Instead of statements of blind loyalty, Australia would be better served by focusing on what it can do as a second-tier partner to the main players in the crisis.
Australia’s reaction to the exchanges between North Korean leader Kim Jong-un and US President Donald Trump has been couched principally in terms of what North Korea might do to Australia and of what Australia’s treaty obligations to the United States mean under ANZUS. This seems to miss the point. As important as the North Korea issue is for everyone, it is primarily about the countries of Northeast Asia and the United States.
Australia sees the world most often in terms of itself. This is of course a common failing with all nation states. Australia may not be the worst offender, but it has room for improvement.
So when Kim engages in his dangerous tomfoolery, the Australian government cites an existential threat to Australia. It is true that if Kim can hit Los Angeles, he can also hit Sydney. But Berlin is 500 kilometres closer to Pyongyang than Sydney. London is only further by 100 kilometres. And there are many other obvious targets closer to the North Korean mainland—Seoul and Tokyo to begin with. So we have to keep things in perspective.
After the latest exchanges [8-9 August] on North Korea, Australia’s immediate reaction was to proclaim its possible military involvement should things heat up on the peninsula. Some Australian officials and commentators looked back to the Korean War. As one of the nations under the UN command when the Korean Armistice Agreement was signed in 1953, it was suggested Australia would be obliged to react if North Korea broke the terms of the armistice. If there is anything to this assertion—which is certainly subject to challenge—it will puzzle some of the other co-combatants of the time who range from Britain and France to Turkey, Colombia, Ethiopia and Luxembourg.
In the context of a possible missile launch towards Guam, Australian Prime Minister Malcolm Turnbull said Australia would be “joined at the hip” with the United States (in terms of its honouring the ANZUS treaty should the United States be attacked). Fine, Australia is in an alliance. Most Australians would want to stay in it. And while Asian partners may wonder about the pitch of Australia’s alliance rhetoric, some—including Japan, India and some ASEAN countries—see ANZUS as in their interest as well as in Australia’s. But is emphasis on the alliance in this particular context really needed?
North Korean behaviour is more of a genuine existential threat to South Korea and Japan than it is to the United States. It also has enormous negative implications for China. Hence Australia’s main focus should be on what it can do as a second-tier player to help the main players—and not just the United States —develop policies which have some prospect of success.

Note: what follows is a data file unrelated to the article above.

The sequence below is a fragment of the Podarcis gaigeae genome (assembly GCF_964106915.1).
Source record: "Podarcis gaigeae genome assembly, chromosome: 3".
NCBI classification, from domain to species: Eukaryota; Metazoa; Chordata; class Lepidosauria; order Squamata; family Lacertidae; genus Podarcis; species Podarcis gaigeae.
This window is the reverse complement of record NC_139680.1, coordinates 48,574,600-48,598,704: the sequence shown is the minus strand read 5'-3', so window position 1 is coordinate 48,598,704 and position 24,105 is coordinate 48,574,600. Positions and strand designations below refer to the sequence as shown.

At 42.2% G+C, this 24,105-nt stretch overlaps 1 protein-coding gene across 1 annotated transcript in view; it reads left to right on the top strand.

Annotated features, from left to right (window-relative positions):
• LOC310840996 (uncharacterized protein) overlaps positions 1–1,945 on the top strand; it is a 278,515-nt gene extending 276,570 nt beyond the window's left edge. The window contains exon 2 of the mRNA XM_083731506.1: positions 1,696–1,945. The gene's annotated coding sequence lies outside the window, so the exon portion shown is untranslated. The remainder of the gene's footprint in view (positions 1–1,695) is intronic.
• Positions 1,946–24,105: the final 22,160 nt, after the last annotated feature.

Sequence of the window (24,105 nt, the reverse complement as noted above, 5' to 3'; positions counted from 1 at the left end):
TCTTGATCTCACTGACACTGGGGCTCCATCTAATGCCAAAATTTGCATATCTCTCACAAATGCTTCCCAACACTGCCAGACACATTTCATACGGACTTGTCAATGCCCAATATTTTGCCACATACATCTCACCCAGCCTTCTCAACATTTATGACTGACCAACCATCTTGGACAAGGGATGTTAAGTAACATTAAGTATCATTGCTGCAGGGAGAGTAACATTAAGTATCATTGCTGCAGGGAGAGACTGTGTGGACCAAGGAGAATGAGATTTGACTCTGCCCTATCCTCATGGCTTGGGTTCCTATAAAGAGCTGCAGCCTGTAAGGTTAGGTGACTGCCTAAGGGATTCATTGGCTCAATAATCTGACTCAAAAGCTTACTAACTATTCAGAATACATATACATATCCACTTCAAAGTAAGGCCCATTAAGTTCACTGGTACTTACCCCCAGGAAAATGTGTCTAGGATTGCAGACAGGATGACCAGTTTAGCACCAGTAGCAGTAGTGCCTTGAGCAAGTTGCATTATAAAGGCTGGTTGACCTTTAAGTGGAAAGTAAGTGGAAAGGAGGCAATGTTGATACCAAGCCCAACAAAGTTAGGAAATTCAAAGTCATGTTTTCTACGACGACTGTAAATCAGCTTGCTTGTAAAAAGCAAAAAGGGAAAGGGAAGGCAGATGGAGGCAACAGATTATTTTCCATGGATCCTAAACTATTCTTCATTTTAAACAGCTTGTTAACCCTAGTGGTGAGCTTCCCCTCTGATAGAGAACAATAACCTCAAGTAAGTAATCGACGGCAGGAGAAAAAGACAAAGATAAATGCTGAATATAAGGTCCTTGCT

No doubt Australia’s diplomats, who are generally good at their jobs, are doing just this. But again, the question for Australia is where it places its policy emphasis.
If Australia is to be taken seriously as an independent and useful voice on this or any other Asian security issue, it would do better than to closely associate itself explicitly or implicitly with the garbled policy messages coming from the Trump administration in Washington, whatever the good sense of some in the US cabinet and armed services. Rather than making statements of unalloyed fealty to the United States, Australia should demonstrate an awareness that the strategic circumstances in which it, its allies and its adversaries operate in this century are different to those in the last.
In the Cold War, both sides understood each other and for the most part behaved predictably. Australia and the alliance framework worked on the basis that most of the time they would be led if not always wisely, at least rationally. The nuclear powers knew the dangers of mistakes and behaved accordingly. So being joined at the hip to the United States was more a matter of occasional embarrassment than imprudent policy.
We have now entered an era in which there is not the same common sense on the nuclear board. Kim presumably does not want suicide for his country and Trump is being guided by some good people. But given the two main protagonists are inadequate men, Australia and its alliance partners cannot afford to fall unquestioningly behind US policy. Misjudgements are more likely than they once would have been. Australia may need to differ and say so. And in making public commitments, Australia should above all avoid excessive zeal.
John McCarthy AO FAIIA is a former ambassador to the US, Japan, Indonesia, Thailand, Mexico and Vietnam and former high commissioner to India. He is a immediate past national president and a Fellow of the Australian Institute of International Affairs.
This article was originally published on East Asia Forum on 25 August 2017. It is republished with permission.